The unheralded players — Emmanuel Mudiay, Allonzo Trier, and Noah Vonleh — were instrumental to taking down New Orleans in a home comeback, making it the Knicks’ second-consecutive win.

Hungover from a close win against their Eastern Conference rival Boston Celtics, the Knicks carried the momentum with them for a barn burner against the New Orleans Pelicans. Usually, it’s an opposing player setting MSG on fire, but this time Emmanuel Mudiay was the menace who would not be stopped. The Knicks’ 114-109 win had big moments. Let’s run then down.


Hot Start by Noah Vonleh

Like in the game against the Celtics, Noah Vonleh had a hot start. He went 3-for-3 from three-point range in the first quarter alone. He ended the quarter shooting 4-of-6 from the field overall. Fizdale’s comments about him being the most competent player among the Knicks were not unfounded. For a large part of the quarter he covered perennial All-Star Anthony Davis with fervor. The Brow is going to make shots, but Vonleh was smart enough to make him uncomfortable on every attempt he guarded him.

His impact on the game appeared to diminish over the course of the game, but 14 points, 11 rebounds, five assists, two blocks, and two steals stat line says Noah was all over the floor tonight, flourishing in the Draymond Green-ish role Fizdale has tasked him with paired up next to the limited Enes Kanter.

Emmanuel Mudiay, Point Guard Extraordinaire

Tonight, Mudiay played up to his potential. Hell, some might even say he even played past it. He scored 27 points on 10-of-20 shooting while hitting six of his seven free throws, many of the coming in crunch time as the Knicks took the Pelicans down to the wire.

Pushing the ball, Mudiay managed to barrel inside like he usually does, but instead of butchering scoring attempts his composure allowed him to score at an efficient rate. His points in the paint were imperative to this Knicks win. Especially this late game layup I’d never expect him to pull off, especially while defying Anthony Davis’ almost-infinite reach.

Mudiay also played an important part in the Knicks defense on Friday night. While the rest of the team attended the block party, Mudiay ended the night with four steals. He even led a couple of fast breaks, one of which occurred after a scrum left players all of the floor. As a contributor on both end of the floor, Mudiay was excellent. This night is just another in a string of impressive performances by the 22-year-old.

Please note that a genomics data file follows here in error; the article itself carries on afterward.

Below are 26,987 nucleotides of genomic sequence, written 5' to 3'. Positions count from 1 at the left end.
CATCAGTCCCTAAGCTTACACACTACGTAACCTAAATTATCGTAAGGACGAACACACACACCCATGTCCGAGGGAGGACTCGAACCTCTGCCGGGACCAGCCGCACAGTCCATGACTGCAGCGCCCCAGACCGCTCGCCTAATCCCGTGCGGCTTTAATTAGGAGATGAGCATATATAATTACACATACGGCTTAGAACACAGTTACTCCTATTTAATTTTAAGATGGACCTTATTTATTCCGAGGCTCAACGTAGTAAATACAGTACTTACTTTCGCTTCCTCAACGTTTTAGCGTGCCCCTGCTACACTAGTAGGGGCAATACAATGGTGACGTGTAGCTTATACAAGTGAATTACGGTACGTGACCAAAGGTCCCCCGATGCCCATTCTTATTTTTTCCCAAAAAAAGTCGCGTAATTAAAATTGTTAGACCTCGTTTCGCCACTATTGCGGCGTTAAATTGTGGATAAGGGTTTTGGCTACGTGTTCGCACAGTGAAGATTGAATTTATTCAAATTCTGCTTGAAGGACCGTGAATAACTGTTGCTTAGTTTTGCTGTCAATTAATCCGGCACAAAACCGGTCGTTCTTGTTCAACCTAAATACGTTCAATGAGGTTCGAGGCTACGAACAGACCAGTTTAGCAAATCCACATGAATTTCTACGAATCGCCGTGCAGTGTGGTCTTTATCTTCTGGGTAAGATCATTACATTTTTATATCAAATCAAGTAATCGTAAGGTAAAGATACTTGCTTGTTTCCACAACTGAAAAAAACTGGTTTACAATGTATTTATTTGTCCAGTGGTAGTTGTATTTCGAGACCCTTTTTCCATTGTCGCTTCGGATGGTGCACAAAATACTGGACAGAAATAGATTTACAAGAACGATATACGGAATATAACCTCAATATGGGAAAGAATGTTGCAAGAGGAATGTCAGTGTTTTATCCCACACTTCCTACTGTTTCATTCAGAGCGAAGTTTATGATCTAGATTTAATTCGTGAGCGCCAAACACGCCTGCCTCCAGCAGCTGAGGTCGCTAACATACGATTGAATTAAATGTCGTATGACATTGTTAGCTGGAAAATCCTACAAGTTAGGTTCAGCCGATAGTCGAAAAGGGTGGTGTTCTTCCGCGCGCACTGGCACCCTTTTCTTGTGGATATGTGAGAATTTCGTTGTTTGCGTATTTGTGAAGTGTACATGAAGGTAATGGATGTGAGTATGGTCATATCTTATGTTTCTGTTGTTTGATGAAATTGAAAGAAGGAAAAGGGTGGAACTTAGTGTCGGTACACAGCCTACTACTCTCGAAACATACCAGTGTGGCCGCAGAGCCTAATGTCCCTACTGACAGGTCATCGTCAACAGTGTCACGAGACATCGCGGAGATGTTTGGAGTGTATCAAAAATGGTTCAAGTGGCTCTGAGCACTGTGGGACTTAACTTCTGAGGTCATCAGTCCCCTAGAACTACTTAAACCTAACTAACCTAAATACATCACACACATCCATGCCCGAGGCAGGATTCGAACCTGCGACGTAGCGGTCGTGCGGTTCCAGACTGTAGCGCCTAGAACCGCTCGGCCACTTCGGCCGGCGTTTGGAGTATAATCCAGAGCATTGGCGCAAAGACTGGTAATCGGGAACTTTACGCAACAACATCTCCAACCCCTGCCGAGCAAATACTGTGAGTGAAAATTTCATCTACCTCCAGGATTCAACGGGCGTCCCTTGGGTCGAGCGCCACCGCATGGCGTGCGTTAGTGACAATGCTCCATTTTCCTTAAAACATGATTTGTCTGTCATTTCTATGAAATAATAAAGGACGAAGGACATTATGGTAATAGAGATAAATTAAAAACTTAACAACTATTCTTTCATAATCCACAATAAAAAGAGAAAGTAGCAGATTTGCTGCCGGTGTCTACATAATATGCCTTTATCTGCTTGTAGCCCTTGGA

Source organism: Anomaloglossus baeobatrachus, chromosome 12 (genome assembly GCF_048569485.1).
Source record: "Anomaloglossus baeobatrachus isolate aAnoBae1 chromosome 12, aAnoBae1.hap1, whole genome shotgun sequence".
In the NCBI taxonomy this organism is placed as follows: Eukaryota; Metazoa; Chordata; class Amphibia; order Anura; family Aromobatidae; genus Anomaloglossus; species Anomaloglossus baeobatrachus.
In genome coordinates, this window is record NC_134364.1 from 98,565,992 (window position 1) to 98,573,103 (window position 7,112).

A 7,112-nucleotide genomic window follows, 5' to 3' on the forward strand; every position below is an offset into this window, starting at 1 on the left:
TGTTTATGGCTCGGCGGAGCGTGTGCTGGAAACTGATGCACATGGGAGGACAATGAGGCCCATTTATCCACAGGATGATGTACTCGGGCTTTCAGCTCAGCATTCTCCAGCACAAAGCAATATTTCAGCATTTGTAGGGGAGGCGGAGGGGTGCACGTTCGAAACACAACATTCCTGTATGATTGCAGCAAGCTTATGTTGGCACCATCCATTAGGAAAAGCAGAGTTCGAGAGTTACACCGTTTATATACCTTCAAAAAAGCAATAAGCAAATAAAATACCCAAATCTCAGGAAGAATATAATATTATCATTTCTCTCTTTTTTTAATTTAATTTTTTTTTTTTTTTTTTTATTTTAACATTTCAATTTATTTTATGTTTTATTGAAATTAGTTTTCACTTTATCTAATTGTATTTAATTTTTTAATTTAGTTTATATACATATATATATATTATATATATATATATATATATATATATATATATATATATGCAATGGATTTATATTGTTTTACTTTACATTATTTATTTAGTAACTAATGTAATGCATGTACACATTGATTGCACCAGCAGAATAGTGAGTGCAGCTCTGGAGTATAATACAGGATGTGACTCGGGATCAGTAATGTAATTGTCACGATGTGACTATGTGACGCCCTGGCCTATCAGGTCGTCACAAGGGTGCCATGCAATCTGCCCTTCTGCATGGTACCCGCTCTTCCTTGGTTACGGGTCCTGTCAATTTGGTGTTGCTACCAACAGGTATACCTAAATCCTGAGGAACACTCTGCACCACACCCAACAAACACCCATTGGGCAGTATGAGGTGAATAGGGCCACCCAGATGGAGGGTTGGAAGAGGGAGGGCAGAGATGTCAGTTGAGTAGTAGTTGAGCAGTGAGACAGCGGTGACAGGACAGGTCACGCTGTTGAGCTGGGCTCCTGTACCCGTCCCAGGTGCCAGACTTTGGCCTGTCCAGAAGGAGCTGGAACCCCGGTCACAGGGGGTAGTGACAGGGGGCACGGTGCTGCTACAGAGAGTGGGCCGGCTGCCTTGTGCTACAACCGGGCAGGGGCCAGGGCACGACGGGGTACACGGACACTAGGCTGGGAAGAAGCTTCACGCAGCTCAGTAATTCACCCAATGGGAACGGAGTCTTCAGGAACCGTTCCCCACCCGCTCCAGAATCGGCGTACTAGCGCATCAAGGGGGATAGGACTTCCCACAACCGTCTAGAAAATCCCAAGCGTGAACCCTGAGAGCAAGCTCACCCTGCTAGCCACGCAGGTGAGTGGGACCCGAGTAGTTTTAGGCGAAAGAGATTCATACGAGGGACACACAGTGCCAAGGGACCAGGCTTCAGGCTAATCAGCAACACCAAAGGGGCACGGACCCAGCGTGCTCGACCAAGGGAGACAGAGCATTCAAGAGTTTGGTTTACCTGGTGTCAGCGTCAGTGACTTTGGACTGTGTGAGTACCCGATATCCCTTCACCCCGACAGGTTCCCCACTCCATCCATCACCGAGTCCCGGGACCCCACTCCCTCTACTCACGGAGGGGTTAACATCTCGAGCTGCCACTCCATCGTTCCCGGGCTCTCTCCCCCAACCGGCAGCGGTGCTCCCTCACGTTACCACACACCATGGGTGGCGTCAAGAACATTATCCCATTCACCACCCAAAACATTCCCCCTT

Allonzo Trier

Iso Zo had a game of his own as well. Trier reached a new career high shooting 9-for-12, scoring 25 points. Tim Hardaway Jr. struggled and never found a rhythm, but his backup happily shouldered the load of the scoring.

Getting to the rim at will, Trier torched the defense for high percentage shots and multiple trips to the charity stripe. He shot a perfect 3-of-3 from behind the three-point line and caught a body on a step back jumper.

When it came down to the wire, Trier was just as clutch as Mudiay.

Side Notes

Mitchell Robinson and Kevin Knox show their age

The rookies played very little tonight and for good reason—they played themselves off the floor.

Mitchell Robinson fouled out in nine minutes and committed a flagrant foul on Davis, earning his place on the pine. He tallied two blocks and five points before he was disqualified. Knox scored five points on 2-of-6 shooting, but found himself benched as well.

Knox and Robinson let their team down tonight. Fizdale was forced to play Mario Hezonja, possibly the worst playing forward on the roster due to the two rookies’ collective immaturity. Their frustration fouls and altogether ineptitude led to him getting far more time than any coach should feel comfortable giving him. These growing pains on defense, usually plays away from the ball, are an ongoing problem that can delay their on-court development. Hopefully, they can overcome them soon.

Kanter Showing a Bit More

Enes Kanter had some impressive defensive plays tonight. He accrued three blocks—at least one on Anthony Davis, but still managed to have some unforgivable defensive lapses in his 33 minutes on the court. His 17 points and 12 rebounds were important in this win, although they weren’t the most exciting. Kanter’s ability to get a quick bucket for the team when the offense stagnated was a huge plus that can’t be overlooked. If he can consistently contribute on defense, his status as a net negative might go away.

Frank Ntilikina is a Glue Guy

Terms like “glue guy” seem like a title for a player you enjoy who isn’t actually worth a damn in sports like “game manager,” but if there’s thing Ntilikina is developing into it’s a glue guy. Besides an impressive heat check three pointer and a pair of free throws, Frank won’t wow you. But his two blocks tell otherwise. And the way the team reacts to him tells you even more. When Ntilikina takes the floor, especially with the young core, they have more focus and are better organized. He ended the game with a +6 plus-minus. Their raw talent can be distilled and focused into the high pace, sprinting sets that Fizdale once mentioned in press conferences. He still has a lot to learn, but if he can affect the game, specifically his teammates, in a positive measurable way already, he could become a forced to be reckoned with.

All in all, the Knicks played a tough, well-fought game against the New Orleans Pelicans. Mudiay and Trier shined in the absence of Trey Burke and Hardaway Jr. Vonleh and Ntilikina held it down while Knox and Robinson proved to be outmatched. With this win, the Knicks improved their record to 6-14.